The Ministry of the Interior has launched a website that is to serve as a centre for reporting cyber-attacks. The government-level gateway – govcert.cz – is intended to increase the security and reliability of the internet. The ministry also reports it has completed a strategy for Czech Cybernetic Security for the years 2011 to 2015 which the government will discuss. The key themes of that strategy ate coordination, timeliness and comprehensive solutions for cyber-security issues.
A powerful thunderstorm that hit Bohemia on Wednesday uprooted more than 20,000 trees in the Šumava National Park. The park management reports that the destruction marks the worst calamity in the national forest since hurricane Kyrill struck in 2007.Most of the trees were spruce and more than half of them fell in a single area near the village of Srní. The fallen timber can however also be used in the fight against the bark beetle that has ravaged the park; managers say they will leave the wood on the ground until the beetles take hold and remove it then. Wednesday’s storm also brought an unusually high number of lightning strikes; the meteorological institute recorded some 60,000 flashes of lightning, nearly half of the monthly average.
Elsewhere in the Šumava, environmental activists have begun a campaign of physically blocking certain areas to prevent the logging of bark beetle infested trees. The Hnutí Duha organisation says that the park management does not have the exemption required to cut in the forest but has already marked some 3000 trees in the area. The organisation says there is a risk of large clearings being left in area inhabited by threatened species. The park management and the Environmental Ministry have rejected the criticism. Police visited the site of the protest Friday and found no violation as the activist sit waiting for loggers to arrive in coming days.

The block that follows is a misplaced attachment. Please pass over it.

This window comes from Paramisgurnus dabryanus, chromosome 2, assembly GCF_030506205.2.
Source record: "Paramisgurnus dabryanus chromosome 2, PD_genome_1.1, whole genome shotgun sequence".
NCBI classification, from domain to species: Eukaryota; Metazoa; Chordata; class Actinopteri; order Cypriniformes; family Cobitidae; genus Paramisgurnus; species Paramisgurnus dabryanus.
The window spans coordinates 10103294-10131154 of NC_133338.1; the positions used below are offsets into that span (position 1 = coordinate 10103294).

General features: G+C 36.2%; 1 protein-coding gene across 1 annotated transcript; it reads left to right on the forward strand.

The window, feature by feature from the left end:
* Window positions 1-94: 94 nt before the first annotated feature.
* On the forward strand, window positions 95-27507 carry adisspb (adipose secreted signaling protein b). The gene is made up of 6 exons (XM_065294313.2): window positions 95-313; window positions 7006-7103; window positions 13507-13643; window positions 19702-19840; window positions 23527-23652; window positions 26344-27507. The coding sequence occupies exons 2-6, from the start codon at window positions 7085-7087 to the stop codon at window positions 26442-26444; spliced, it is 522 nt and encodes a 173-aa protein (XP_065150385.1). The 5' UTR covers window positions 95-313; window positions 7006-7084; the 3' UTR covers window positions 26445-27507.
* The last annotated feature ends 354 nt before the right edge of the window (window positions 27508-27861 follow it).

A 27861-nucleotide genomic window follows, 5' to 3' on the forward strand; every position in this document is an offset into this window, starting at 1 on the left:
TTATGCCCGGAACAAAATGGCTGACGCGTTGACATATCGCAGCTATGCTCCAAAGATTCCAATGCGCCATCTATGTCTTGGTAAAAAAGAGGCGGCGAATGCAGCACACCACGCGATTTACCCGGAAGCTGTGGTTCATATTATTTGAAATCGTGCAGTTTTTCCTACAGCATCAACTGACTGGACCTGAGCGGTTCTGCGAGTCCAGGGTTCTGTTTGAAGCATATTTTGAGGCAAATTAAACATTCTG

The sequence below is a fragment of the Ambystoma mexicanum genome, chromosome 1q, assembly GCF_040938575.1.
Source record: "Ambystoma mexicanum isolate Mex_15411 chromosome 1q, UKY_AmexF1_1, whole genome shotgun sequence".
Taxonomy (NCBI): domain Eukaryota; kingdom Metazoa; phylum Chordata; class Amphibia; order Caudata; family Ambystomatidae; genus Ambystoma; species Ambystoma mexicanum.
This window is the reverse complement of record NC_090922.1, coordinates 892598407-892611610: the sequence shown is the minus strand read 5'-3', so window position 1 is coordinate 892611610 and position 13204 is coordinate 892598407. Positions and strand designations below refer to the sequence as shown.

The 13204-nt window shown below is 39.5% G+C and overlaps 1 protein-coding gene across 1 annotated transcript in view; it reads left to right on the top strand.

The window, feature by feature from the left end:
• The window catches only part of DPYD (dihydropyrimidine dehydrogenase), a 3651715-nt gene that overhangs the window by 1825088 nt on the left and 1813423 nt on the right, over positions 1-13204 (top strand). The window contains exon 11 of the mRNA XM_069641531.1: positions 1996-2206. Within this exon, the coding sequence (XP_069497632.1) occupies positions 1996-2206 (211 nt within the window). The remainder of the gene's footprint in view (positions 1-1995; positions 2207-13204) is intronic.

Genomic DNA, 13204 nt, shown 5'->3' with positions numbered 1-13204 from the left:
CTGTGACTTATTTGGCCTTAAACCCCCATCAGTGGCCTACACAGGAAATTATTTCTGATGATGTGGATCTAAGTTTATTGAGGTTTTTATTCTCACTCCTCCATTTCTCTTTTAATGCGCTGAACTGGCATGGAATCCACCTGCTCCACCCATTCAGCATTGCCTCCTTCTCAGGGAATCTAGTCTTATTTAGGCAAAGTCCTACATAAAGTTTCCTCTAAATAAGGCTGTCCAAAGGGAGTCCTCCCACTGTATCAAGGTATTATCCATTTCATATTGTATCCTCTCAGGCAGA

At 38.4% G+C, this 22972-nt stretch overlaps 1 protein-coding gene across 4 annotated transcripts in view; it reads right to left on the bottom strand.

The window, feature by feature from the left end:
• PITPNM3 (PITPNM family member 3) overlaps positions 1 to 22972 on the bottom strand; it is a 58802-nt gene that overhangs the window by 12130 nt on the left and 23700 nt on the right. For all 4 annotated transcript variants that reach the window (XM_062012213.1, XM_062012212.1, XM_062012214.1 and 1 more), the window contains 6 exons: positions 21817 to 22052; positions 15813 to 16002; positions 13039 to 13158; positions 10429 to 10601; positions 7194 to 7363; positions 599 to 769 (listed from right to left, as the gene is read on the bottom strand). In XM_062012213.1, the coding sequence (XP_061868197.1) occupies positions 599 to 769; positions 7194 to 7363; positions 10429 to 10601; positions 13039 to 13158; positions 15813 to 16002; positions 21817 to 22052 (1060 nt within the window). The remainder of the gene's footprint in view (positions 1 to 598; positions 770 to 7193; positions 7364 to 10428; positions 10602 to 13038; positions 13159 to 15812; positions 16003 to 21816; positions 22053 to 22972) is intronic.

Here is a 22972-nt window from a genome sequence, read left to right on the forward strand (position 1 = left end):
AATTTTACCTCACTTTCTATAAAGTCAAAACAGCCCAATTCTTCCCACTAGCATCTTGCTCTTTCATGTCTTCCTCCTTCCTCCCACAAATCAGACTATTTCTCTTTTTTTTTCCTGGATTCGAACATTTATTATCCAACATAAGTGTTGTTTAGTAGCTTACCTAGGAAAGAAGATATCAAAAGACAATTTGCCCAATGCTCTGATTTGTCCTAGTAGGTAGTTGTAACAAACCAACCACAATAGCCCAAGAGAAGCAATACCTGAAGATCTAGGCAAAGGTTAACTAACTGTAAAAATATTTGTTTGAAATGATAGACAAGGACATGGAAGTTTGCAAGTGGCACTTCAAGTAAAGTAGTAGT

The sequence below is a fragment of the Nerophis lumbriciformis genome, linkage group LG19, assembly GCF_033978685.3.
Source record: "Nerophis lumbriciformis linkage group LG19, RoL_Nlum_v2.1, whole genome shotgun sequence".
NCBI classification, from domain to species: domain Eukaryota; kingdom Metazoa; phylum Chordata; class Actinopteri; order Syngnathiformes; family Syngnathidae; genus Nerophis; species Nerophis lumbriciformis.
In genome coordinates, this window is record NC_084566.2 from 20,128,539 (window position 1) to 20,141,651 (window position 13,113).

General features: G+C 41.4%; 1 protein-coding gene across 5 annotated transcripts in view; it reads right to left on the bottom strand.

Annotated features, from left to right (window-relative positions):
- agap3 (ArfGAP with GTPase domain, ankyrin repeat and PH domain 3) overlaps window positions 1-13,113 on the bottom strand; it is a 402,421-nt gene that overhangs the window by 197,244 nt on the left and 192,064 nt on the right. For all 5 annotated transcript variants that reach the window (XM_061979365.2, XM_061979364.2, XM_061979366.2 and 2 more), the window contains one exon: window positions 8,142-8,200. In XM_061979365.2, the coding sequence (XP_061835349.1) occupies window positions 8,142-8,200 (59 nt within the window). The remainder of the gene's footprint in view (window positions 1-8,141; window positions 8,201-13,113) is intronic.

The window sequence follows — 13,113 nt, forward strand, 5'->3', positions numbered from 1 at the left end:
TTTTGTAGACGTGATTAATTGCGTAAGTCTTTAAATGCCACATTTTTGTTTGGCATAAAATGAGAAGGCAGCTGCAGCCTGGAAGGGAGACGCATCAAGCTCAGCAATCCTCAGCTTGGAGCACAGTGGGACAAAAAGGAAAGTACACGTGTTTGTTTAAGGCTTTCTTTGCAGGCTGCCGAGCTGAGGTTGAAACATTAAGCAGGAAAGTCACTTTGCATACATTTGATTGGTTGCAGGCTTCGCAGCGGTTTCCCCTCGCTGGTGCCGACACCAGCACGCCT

A child has been born to a woman with a transplanted heart for the first time in the Czech Republic. Both the baby girl and the mother are in good health, the Czech Press Agency reports. The 30-year-old woman underwent a heart transplant two and a half years ago due to cardiomyopathy, by which the muscle of the heart deteriorates and ceases to function. She had not intended to conceive as she had been warned that pregnancy could endanger her life and also the health of the baby due to the medicines she took. In the end the pregnancy was unplanned. According to her doctors, around a hundred women worldwide with transplanted hearts have given birth.
Violin virtuoso and National Artist Josef Suk has been laid to rest in his family tomb in the Vyšehrad cemetery. The world-renowned musician died on July 7 at the age of 81 after a prolonged illness. Final respects were paid by the public in Prague’s Rudolfinum palace on Thursday. The burial was accompanied by Johan Sebastian Bach’s orchestral suite no 3. Among the speakers at the mass led by Cardinal Miroslav Vlk was President Václav Klaus, who noted that Josef Suk had brought world-wide fame not only to himself, but to his country. The great-grandson of Antonín Dvořák and grandson of composer Josef Suk is often credited with setting a standard for how Czech music is performed.